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First Edition Cycling News, Friday, June 15, 2012

Date published:
June 15, 2012, 1:00 BST
  • Sky meeting with ASO is routine, team says

    Team Sky set the pace for Bradley Wiggins
    Article published:
    June 14, 2012, 17:51 BST
    Daniel Benson

    Wiggins training data shown as part of annual presentation

    There’s nothing unusual about professional cycling teams meeting with race organisers or sporting authorities, in fact it’s a regular occurrence for teams vying for wildcard places and WorldTour licences. It’s just rarely publicised.

    However when a blog on Skysports let slip that the British team of Bradley Wiggins and Mark Cavendish had made a presentation to ASO ahead of this year’s Tour de France, it raised eyebrows – especially when the blog mentioned that part of the presentation was to ensure they ‘won't get any nasty surprises’.

    Why would Team Sky need to justify their performances this season and why should they choose to present Bradley Wiggins’ power details and training data ahead of race he’d yet to start? In the subsequent 24 hours social media has been ablaze with innuendo and rumour, cultivating all from Sky’s success but also from the thickened air of suspicion cast by USADA investigation into Lance Armstrong and a motley crew of doctors. It was even alleged that Sky had made a donation to ASO for drug testing, a somewhat odd rumour considering ASO have never carried out a single drug test.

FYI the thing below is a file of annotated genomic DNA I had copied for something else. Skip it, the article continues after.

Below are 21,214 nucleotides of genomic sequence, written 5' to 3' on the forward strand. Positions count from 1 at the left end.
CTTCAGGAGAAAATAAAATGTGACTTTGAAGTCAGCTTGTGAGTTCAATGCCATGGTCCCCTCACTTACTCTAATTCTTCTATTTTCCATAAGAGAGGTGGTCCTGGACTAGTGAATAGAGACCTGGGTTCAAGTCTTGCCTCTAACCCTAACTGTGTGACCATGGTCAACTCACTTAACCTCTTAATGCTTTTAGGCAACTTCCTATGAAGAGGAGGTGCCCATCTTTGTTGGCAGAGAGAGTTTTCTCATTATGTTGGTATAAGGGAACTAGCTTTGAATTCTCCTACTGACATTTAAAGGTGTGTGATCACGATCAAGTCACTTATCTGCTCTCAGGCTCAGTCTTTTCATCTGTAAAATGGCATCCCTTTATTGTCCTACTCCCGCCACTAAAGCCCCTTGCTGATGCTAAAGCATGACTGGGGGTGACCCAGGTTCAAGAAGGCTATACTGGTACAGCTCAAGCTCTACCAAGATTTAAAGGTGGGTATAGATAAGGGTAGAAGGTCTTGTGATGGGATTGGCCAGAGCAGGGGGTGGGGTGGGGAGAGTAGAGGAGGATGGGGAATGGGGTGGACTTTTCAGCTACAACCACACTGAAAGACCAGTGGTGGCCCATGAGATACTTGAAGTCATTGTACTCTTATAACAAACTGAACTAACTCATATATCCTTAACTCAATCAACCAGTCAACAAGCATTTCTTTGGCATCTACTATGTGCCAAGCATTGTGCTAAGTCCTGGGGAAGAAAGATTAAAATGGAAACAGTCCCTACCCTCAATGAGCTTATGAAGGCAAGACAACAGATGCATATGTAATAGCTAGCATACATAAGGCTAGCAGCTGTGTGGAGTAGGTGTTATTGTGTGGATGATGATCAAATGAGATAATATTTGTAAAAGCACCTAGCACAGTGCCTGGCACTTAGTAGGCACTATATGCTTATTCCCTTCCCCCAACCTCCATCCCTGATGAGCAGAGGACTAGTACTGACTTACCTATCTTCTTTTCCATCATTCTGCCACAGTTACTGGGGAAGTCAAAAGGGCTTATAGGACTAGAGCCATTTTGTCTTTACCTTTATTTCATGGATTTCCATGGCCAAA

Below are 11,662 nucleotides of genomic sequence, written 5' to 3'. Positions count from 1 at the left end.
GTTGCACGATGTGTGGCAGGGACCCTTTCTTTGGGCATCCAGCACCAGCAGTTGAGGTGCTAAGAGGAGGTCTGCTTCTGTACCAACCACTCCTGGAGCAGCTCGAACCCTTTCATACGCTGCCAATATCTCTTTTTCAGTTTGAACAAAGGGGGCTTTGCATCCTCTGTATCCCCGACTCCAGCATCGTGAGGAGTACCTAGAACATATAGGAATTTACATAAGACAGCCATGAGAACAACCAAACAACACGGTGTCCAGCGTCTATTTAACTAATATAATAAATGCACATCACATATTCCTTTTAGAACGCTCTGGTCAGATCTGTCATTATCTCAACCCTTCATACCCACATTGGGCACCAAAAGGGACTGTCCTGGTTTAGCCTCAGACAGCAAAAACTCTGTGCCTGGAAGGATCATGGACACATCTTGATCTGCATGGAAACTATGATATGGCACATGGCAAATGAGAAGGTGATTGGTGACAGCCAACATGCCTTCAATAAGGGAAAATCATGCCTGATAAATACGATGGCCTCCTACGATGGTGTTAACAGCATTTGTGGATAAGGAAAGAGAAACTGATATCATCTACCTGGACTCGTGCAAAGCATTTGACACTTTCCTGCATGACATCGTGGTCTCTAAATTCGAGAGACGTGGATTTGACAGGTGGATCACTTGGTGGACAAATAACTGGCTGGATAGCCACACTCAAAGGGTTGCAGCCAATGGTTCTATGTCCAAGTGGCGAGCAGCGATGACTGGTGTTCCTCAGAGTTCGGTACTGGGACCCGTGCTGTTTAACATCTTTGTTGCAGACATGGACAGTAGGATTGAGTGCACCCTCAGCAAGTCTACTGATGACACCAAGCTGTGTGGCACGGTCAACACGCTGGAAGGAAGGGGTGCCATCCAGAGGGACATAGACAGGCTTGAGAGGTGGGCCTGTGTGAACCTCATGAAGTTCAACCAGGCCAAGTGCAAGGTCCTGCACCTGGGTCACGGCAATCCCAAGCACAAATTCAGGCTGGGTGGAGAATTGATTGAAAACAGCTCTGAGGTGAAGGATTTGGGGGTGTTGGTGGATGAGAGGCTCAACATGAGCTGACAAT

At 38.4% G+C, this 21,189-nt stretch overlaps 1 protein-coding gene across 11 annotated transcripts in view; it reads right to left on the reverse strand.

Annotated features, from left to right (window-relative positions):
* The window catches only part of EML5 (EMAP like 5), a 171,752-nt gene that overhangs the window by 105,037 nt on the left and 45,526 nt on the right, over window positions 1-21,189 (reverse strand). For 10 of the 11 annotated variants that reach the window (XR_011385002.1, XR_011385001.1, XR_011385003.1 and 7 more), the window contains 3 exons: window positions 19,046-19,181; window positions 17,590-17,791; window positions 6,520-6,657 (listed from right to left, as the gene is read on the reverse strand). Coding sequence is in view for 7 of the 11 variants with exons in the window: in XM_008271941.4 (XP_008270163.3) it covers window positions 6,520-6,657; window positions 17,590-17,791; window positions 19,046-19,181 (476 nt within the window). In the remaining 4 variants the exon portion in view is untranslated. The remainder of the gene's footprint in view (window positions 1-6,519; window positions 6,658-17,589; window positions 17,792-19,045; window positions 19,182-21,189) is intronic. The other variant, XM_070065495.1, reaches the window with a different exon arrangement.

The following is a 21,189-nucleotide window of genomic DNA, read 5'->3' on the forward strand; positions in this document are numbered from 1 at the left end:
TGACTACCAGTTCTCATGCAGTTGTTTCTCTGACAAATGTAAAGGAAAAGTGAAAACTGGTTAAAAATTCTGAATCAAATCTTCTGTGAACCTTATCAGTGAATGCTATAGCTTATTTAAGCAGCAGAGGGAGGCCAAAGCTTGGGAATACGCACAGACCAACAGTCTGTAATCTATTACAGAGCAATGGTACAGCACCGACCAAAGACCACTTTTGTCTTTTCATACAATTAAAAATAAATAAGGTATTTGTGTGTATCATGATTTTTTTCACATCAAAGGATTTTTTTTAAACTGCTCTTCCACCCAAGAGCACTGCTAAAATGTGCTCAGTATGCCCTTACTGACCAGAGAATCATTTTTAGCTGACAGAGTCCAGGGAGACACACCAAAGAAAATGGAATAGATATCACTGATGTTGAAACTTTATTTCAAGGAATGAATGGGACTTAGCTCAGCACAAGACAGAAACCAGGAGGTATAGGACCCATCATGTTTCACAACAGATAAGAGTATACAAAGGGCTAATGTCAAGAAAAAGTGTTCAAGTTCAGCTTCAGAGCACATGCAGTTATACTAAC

Sky’s meeting was no isolated incident though. They’ve presented in front of ASO since 2009, before their WorldTour licence had even confirmed, and according to a spokesperson for the team, training data, power profiles and clean competition was but one of the cornerstone of their showcase.

    “We do it every year, and we actually meet with ASO twice a year. We started doing that in 2009 before we were really a team and we presented the five-year programme to them. We showed them what we...

  • Chris Horner: I don’t believe Armstrong cheated

    Chris Horner (RadioShack-Nissan) on the front of the break
    Article published:
    June 14, 2012, 19:36 BST
    Daniel Benson

    Former teammate stands by former Tour winner in USADA case

    Chris Horner has leapt to the defence of Lance Armstrong after it was announced that USADA had brought doping charges against the seven-time Tour de France winner. The pair rode together at Astana and RadioShack, a period in time in which alleged doping infractions occurred. Armstrong has denied all charges levelled at him.

    “I read the news like everyone else but you look at it with Lance and it’s the same stories that have been going around for years, forever, and it’s been relived and recycled many times. Lance has always come out clean from it,” Horner told Cyclingnews.

    “I don’t believe Armstrong has cheated in any way to win those victories and he’s gone through an insane amount of testing. Do we have pictures of it? Video or testing? Because without that you really don’t have anything.”

    USADA’s exact evidence is unknown, however, their 15 page letter to Armstrong and five other individuals – including Armstrong’s former and Horner’s current team boss – does include testimony from ten riders. Horner believes that their word should be questioned.